43. Making a Case for the Humanities: Advocacy and Audience 

1:45–3:00 p.m., 612, WSCC

Program arranged by the MLA Delegate Assembly Organizing Committee. Presiding: Teresa

Mangum, Univ. of Iowa


Speakers: Barbara McFadden Allen, Committee on Institutional Cooperation; Gage Averill, Univ. of British Columbia; Scott Jaschik, Inside Higher Ed; Susan E. Jefords, Univ. of Washington, Seattle; Esther Mackintosh, Federation of State Humanities Councils


Administrators, funding agencies, legislators, taxpayers, donors, parents, students, and colleagues in science, business, engineering, and medicine: how can we address these diverse audiences on their terms? Given these groups’ priorities and obligations, what compelling reasons can we offer that it is in their interest to become advocates for the study of literature and languages? Our distinguished panelists share insight, advice, and experiences


162. Comparative Conversion 

7:00–8:15 p.m., Jefferson, Sheraton

Program arranged by the Division on Comparative Studies in Medieval Literature. Presiding:

Steven F. Kruger, Queens Coll., City Univ. of New York


1. “Religious Selves, Racial Others: Comparative Conversions in Mandeville’s Travels and the Islamic Malay Alexander Romance,” Su Fang Ng,Univ. of Oklahoma

2. “Resistance Is Futile, You Will Be Assimilated: Exploring Conversionary Fantasies in The Travels of Sir John Mandeville,” Leila Norako, Univ. of Rochester

3. “Aging as Conversion in Le roman de Silence, The Prioress’s Tale, and The Physician’s Tale,” Daniel T. Kline, Univ. of Alaska, Anchorage



300. Karen Sullivan’s The Inner Lives of Medieval Inquisitors

1:45–3:00 p.m., Seneca, Sheraton

Program arranged by the Division on French Medieval Language and Literature. Presiding: Cary

Howie, Cornell Univ.

Speakers: Karen Elizabeth Gross, Lewis and Clark Coll.; Anna Klosowska, Miami Univ., Oxford; Karmen MacKendrick, LeMoyne Coll.; Bonnie Wheeler, Southern Methodist Univ.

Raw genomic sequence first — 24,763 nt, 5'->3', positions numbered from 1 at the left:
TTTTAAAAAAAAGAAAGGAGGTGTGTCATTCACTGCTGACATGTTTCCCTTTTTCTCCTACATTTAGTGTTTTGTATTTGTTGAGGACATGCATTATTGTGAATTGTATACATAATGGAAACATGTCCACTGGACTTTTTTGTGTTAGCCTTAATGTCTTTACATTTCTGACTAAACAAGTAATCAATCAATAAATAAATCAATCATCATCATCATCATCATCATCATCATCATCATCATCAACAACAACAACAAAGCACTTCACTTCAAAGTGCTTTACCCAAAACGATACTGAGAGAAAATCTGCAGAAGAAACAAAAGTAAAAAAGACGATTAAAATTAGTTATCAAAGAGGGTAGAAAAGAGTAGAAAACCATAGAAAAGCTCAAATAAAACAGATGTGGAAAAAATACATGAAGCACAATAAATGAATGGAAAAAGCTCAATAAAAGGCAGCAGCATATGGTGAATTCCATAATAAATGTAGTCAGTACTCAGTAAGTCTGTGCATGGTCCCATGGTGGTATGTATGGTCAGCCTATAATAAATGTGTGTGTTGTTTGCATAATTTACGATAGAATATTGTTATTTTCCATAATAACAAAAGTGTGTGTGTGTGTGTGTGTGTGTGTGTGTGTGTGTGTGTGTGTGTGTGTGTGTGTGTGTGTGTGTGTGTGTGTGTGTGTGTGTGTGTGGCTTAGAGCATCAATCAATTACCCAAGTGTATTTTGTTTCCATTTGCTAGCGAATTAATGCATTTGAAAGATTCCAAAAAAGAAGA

Respondent: Karen Sullivan, Bard Coll.

Discussion of Karen Sullivan’s recently published The Inner Lives of Medieval Inquisitors, which considers inquisitors’ often difficult choices. Panelists will address the literary, philosophical, erotic, and historical implications of the Inquisition—including interiority, interrogation, admonition, and conversion—which, rooted in medieval France and Iberia, extend well into the rest of the medieval and arguably the modern world.


321. Chaucer’s Futures 

3:30–4:45 p.m., 619, WSCC 

Program arranged by the Division on Chaucer.

Presiding: Kellie Robertson, Univ. of Wisconsin, Madison


Speakers: Christopher C. Baswell, Barnard Coll.; Heather Blatt, Fordham Univ., Bronx; Holly Crocker, Univ. of South Carolina, Columbia; Darryl Ellison, Rutgers Univ., New Brunswick


What will it mean to study Chaucer in the twenty-first century?


345. Animals, Machines, Forces of  Nature: Alternative Agencies in Arthurian Literature  Friday 5:15

5:15–6:30 p.m., 308, WSCC

Program arranged by the Discussion Group on Arthurian Literature. Presiding: Will Hasty, Univ.

of Florida


1. “Guardians of the Past or Portents of the Future? Sepulchral Automata in the Prose Lancelot and Earlier Romances,” Naomi Howell, Univ. of Exeter

2. “Natural Color: Nature and Hybridity in Sir Gawain and the Green Knight,” Ann Martinez, Univ. of Kansas

3. “Malory’s Questing Beast and the Geography of the Arthurian World,” Dorsey Armstrong, Purdue Univ., West Lafayette



649. Chaucer and Belief

8:30–9:45 a.m., 611, WSCC

Program arranged by the Division on Chaucer.

Presiding: Kathy M. Lavezzo, Univ. of Iowa


1. “‘Withouten Moore Avys’: Belief and National Identity in The Canterbury Tales,” Susan M. Nakley, Saint Joseph’s Coll., Long Island Campus

2. “Zombie Hagiography: Who Believes What about Whom in The Prioress’s Tale,” Daniel T. Kline, Univ. of Alaska, Anchorage

3. “Seeing as Believing: Religion, Magic, and Spectacle in The Canterbury Tales,” Tara Williams, Oregon State Univ.


Respondent: Steven F. Kruger


680. Medieval Drama and Performative Theology

10:15–11:30 a.m., 617, WSCC

Program arranged by the Division on Middle English Language and Literature, Excluding Chaucer.

Presiding: Eve Salisbury, Western Michigan Univ.

1. “Performing Christians Performing Jews,” Sylvia Tomasch, Hunter Coll., City Univ. of New York

2. “The Word Made Flesh’: A Barieldian Analysis of Ritual Creation in the York Cycle,” Jefferey H. Taylor, Metropolitan State Coll. of Denver

3. “Performing Justice: Law and Theology in the York Plays,” Emma E. Lipton, Univ. of Missouri, Columbia

4. “‘Be Ye Thus Trowing’: Medieval Drama and Make- Believe,” Garrett P. J. Epp, Univ. of Alberta